Why cancer epidemic must be a 2017 poll agenda
By David Makumi
| October 14th 2016
Several months ago, a patient with fairly advanced pancreatic cancer shared his fears with me.
Apart from fears regarding his family, finances and his impending mortality, he was afraid that he might not make it to 2017 "to vote out politicians who have neglected cancer."
Pancreatic cancer, unlike breast or colon cancer, does not have any screening modality, nor does it present clear-cut early symptoms.
Majority of pancreatic cancers worldwide are diagnosed at an advanced stage and tend to have poor outcomes as was the case with this gentleman.
Politics matter to all of us, including those suffering from cancer. Patients, cancer advocates and healthcare professionals know all too well that allocation of national and county resources follows a political process.
That we are already in election mode is not in doubt. What we have not seen are substantive issues on the political agenda of those seeking elective positions at all levels.
Putting cancer at the centre of the national political discourse would, therefore, be a good start. This is not just because of the enormous financial burden associated with cancer, but because of the number of deaths, now approaching 100 daily.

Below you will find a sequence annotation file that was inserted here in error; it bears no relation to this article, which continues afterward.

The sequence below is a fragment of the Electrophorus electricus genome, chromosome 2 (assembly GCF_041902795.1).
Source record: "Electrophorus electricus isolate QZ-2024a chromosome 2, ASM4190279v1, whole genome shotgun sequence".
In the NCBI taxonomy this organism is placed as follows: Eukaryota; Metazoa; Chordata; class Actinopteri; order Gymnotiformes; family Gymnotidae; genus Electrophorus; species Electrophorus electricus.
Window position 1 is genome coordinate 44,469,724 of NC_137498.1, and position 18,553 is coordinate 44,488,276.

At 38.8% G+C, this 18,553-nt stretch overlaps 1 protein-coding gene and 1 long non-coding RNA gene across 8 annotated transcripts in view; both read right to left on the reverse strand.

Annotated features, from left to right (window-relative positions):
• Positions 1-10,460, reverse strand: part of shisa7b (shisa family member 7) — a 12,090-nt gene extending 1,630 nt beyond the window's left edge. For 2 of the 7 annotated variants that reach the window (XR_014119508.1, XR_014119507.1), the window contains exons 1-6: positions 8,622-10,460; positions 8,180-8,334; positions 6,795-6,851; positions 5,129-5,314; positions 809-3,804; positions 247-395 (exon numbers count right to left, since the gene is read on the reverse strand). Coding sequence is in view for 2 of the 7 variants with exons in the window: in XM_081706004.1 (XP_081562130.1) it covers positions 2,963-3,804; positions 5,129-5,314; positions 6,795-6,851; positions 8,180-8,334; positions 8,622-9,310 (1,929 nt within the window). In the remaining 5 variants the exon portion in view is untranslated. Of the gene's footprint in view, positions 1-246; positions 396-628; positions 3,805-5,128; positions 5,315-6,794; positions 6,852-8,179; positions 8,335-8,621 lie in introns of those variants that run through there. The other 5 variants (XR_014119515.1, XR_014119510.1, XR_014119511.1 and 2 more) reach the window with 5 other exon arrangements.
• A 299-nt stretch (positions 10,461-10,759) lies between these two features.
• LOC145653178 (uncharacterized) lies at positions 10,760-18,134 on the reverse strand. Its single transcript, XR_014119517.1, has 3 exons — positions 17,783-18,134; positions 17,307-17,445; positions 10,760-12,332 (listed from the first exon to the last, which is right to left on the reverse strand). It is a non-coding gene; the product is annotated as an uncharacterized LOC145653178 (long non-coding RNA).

Kenyans, regardless of party affiliation, would want to see cancer included in the manifestos of all political parties with detailed plans on how to tackle the problem once in power.
One of our mistakes as a country is to approach the disease as a purely medical problem while ignoring the role of socio-economic and political dynamics in determining who will live or who will die from cancer. All aspects of cancer control, from tobacco legislation to advertisements of junk food are affected by public policy and legislation.
Politicians and government technocrats play a significant role in setting the legislative and policy agenda as well as influencing government spending priorities. A significant investment should also be made in cancer research.
Nearly one in every four cancer cases in Kenya and in most of sub-Saharan Africa are caused by infectious agents such as viruses and bacteria, yet there is very little or no research in this area and no designated State funding.
This is despite the fact that research has potential to turn the tide against some of the cancers associated with infections like cervical, liver and some stomach cancers.
Our politicians should appreciate that adequate funding of a comprehensive national cancer control programme, free from the politics of devolution, will not only save lives but also money.
Cancer civil society groups have done a good job creating cancer awareness with limited resources. But they, too, must guard against petty politics and demonstrate transparency so as to maintain the strong bonds they have cultivated with cancer patients over the years.
The country shares collective guilt of abandoning patients to herbalists, medical tourism agencies, multi-level marketers of nutrition supplements and televangelists.
Our lawmakers should move with speed to pass strict legislation to regulate all entities who only seek to profit from this terrible disease.
If we are to save lives, then we have moral responsibility to demand concrete plans.
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